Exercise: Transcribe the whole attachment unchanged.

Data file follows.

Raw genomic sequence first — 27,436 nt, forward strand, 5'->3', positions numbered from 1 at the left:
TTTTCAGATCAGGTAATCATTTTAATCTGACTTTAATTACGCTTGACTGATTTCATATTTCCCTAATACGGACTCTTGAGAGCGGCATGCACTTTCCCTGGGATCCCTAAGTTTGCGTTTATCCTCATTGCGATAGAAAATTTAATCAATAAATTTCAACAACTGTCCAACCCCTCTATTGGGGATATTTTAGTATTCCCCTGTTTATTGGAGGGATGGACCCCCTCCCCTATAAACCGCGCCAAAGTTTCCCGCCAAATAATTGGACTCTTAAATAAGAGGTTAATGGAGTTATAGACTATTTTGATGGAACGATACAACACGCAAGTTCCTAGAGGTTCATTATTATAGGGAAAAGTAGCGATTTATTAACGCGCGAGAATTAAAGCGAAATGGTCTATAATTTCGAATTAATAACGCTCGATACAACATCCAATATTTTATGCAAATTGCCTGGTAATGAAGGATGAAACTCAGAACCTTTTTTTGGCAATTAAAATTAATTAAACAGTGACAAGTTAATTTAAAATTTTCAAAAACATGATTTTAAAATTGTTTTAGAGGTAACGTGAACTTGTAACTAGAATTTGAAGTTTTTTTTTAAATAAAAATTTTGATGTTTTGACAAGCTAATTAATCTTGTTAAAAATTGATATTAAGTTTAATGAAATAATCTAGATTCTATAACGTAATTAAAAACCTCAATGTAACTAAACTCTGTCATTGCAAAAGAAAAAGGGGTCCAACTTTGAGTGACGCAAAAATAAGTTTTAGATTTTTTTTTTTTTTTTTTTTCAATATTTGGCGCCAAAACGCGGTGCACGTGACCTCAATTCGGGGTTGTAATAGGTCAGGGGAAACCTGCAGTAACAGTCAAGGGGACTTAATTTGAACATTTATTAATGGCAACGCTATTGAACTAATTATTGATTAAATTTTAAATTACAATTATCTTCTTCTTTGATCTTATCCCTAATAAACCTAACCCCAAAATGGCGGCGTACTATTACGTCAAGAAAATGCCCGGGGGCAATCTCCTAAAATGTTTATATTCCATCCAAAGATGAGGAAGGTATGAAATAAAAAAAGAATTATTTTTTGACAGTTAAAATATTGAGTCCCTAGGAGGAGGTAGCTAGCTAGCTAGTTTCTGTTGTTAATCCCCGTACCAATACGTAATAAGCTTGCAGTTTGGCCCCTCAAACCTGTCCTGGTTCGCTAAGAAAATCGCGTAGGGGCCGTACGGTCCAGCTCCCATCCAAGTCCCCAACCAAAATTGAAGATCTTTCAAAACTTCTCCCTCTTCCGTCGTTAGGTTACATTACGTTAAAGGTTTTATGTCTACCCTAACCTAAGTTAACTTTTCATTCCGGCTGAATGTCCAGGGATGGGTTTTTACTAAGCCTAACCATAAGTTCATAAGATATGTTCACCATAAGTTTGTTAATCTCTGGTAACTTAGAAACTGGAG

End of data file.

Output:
Raw genomic sequence first — 27,436 nt, forward strand, 5'->3', positions numbered from 1 at the left:
TTTTCAGATCAGGTAATCATTTTAATCTGACTTTAATTACGCTTGACTGATTTCATATTTCCCTAATACGGACTCTTGAGAGCGGCATGCACTTTCCCTGGGATCCCTAAGTTTGCGTTTATCCTCATTGCGATAGAAAATTTAATCAATAAATTTCAACAACTGTCCAACCCCTCTATTGGGGATATTTTAGTATTCCCCTGTTTATTGGAGGGATGGACCCCCTCCCCTATAAACCGCGCCAAAGTTTCCCGCCAAATAATTGGACTCTTAAATAAGAGGTTAATGGAGTTATAGACTATTTTGATGGAACGATACAACACGCAAGTTCCTAGAGGTTCATTATTATAGGGAAAAGTAGCGATTTATTAACGCGCGAGAATTAAAGCGAAATGGTCTATAATTTCGAATTAATAACGCTCGATACAACATCCAATATTTTATGCAAATTGCCTGGTAATGAAGGATGAAACTCAGAACCTTTTTTTGGCAATTAAAATTAATTAAACAGTGACAAGTTAATTTAAAATTTTCAAAAACATGATTTTAAAATTGTTTTAGAGGTAACGTGAACTTGTAACTAGAATTTGAAGTTTTTTTTTAAATAAAAATTTTGATGTTTTGACAAGCTAATTAATCTTGTTAAAAATTGATATTAAGTTTAATGAAATAATCTAGATTCTATAACGTAATTAAAAACCTCAATGTAACTAAACTCTGTCATTGCAAAAGAAAAAGGGGTCCAACTTTGAGTGACGCAAAAATAAGTTTTAGATTTTTTTTTTTTTTTTTTTTCAATATTTGGCGCCAAAACGCGGTGCACGTGACCTCAATTCGGGGTTGTAATAGGTCAGGGGAAACCTGCAGTAACAGTCAAGGGGACTTAATTTGAACATTTATTAATGGCAACGCTATTGAACTAATTATTGATTAAATTTTAAATTACAATTATCTTCTTCTTTGATCTTATCCCTAATAAACCTAACCCCAAAATGGCGGCGTACTATTACGTCAAGAAAATGCCCGGGGGCAATCTCCTAAAATGTTTATATTCCATCCAAAGATGAGGAAGGTATGAAATAAAAAAAGAATTATTTTTTGACAGTTAAAATATTGAGTCCCTAGGAGGAGGTAGCTAGCTAGCTAGTTTCTGTTGTTAATCCCCGTACCAATACGTAATAAGCTTGCAGTTTGGCCCCTCAAACCTGTCCTGGTTCGCTAAGAAAATCGCGTAGGGGCCGTACGGTCCAGCTCCCATCCAAGTCCCCAACCAAAATTGAAGATCTTTCAAAACTTCTCCCTCTTCCGTCGTTAGGTTACATTACGTTAAAGGTTTTATGTCTACCCTAACCTAAGTTAACTTTTCATTCCGGCTGAATGTCCAGGGATGGGTTTTTACTAAGCCTAACCATAAGTTCATAAGATATGTTCACCATAAGTTTGTTAATCTCTGGTAACTTAGAAACTGGAG